civil rights

History Amid The Magnolias

04/14/2015
Travel Writer

The rain came down steadily, at times in torrents, other times in a chilly drizzle under leaden skies. But the legions of marchers on their way from Selma to Montgomery, Ala., to commemorate the recent 50th anniversary of that legendary civil rights march were undaunted by a little precipitation.

Maya Lin’s black-granite Civil Rights Memorial in Montgomery. Wikimedia Commons

Still More Bridges To Cross

Jews come to Selma ‘not to celebrate, but to be committed’ to justice.

03/11/2015
Staff Writer

Some rode all night on a charter bus from Greensboro, N.C. — eight hours through the heart of the Deep South to reach Selma. Some flew to Birmingham, and then made the two-hour bus ride to the aging synagogue a few blocks from the Edmund Pettus Bridge.

Thousands marched over the Edmund Pettus Bridge in Selma Saturday to commemorate Bloody Sunday a half-century ago.

People With Disabilities (And Their Families) Have Dreams, Too

When Dr. Martin Luther King, Jr. gave his inspiring “I have a Dream” speech in August, 1963 the civil rights movement for people of color had come of age.  I have listened to recordings of the speech too many times to count.  It inspires every time.  And it is emblazoned on our collective psyche. We all know the story of Rosa Parks, an African-American woman who refused, in 1955, to give up her seat on a public bus and move to the back so that a white person would be able to sit where she had been sitting.

Freedom Summer Memories

Black-Jewish alliance was brief, beautiful.

07/16/2014
Associate Editor

The naked light bulb was more harsh than bright. It was 3 a.m. on a sleepless, sweltering Florida night, June 19, 1964, in the St. Augustine jail. In a cell with two bunks were 17 Northern Jews, imprisoned for civil rights activities down South. Just 48 hours earlier they were relaxing at a convention for Reform rabbis in an Atlantic City hotel.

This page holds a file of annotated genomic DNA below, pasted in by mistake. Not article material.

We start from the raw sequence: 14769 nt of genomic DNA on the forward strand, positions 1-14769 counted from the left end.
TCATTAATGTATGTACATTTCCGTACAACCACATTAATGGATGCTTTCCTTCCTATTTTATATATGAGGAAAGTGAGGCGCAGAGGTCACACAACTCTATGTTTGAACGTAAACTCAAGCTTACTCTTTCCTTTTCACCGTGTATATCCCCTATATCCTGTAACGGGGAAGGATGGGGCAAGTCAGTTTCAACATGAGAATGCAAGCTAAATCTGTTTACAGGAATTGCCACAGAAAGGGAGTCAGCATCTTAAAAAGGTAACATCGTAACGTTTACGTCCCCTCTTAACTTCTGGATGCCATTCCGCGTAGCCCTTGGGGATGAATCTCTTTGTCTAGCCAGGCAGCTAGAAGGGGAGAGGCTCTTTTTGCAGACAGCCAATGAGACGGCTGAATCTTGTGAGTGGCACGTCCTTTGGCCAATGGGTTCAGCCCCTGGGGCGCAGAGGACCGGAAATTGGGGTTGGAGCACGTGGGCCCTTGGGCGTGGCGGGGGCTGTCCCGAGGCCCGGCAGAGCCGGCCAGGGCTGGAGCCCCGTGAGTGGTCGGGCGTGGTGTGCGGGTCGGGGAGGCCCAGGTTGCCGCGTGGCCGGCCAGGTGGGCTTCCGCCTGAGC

Martyrs of the movement: James Chaney, Andrew Goodman, and Michael Schwerner. Wikimedia Commons

Studio JW: Why JFK Matters

An interview with author Scott D. Reich.

Heather Robinson speaks with attorney and author Scott D. Reich, a member of The Jewish Week's 2013 class of 36 Under 36, about his book "The Power of Citizenship: Why John F. Kennedy Matters To A New Generation."

Among the topics: JFK and the Jewish community.

Memory Marches On

An interracial group, including men and women from around the country, began gathering at a community college in Selma, Alabama, early on Sunday morning last week.

Civil rights marches -- and their subsequent re-enactments -- follow in old footsteps/Shalom Center

Celebrate Israel In Its Entirety

04/26/2012
Special To The Jewish Week Online

For me, like for most Israelis, the two weeks between the end of Passover and Yom Haatzma’ut, Israel’s Independence Day, are a time of year in which big concepts materialize in one’s daily life - our emergence as a people in the Exodus, the memory of the horrors of the Holocaust on Yom HaShoah, the remembrance, on Yom Hazikaron (Memorial Day), of the Fallen, through the celebration of the founding of the State of Israel.

Battle Over Circumcision is Shaping Up in California

05/31/2011
JTA

SAN FRANCISCO (JTA) -- In November, San Franciscans will vote on a ballot measure that would outlaw circumcision on boys under the age of 18.

Although experts say it is highly unlikely the measure will pass -- very few state propositions pass, much less one this controversial -- the mere fact that it reached the ballot, and in such a major city, has caused much concern for Jews and their allies.

The Rabbi Was A ‘Freedom Rider’

N.J. spiritual leader, part of a new PBS documentary, looks back on his role in the civil rights struggle.

05/11/2011
Staff Writer

When Rabbi Israel S. Dresner got a call 50 years ago asking if he’d be willing to go on a Freedom Ride aimed at desegregating bus stations in the South, he did not hesitate.

“Remember, I’m a guy who grew up in the 1930s when Hitler was on the rise,” Rabbi Dresner, now 82, said in a recent interview from his home in Wayne, N.J. “How can I not be against racism?”

Rabbi Israel S. Dresner
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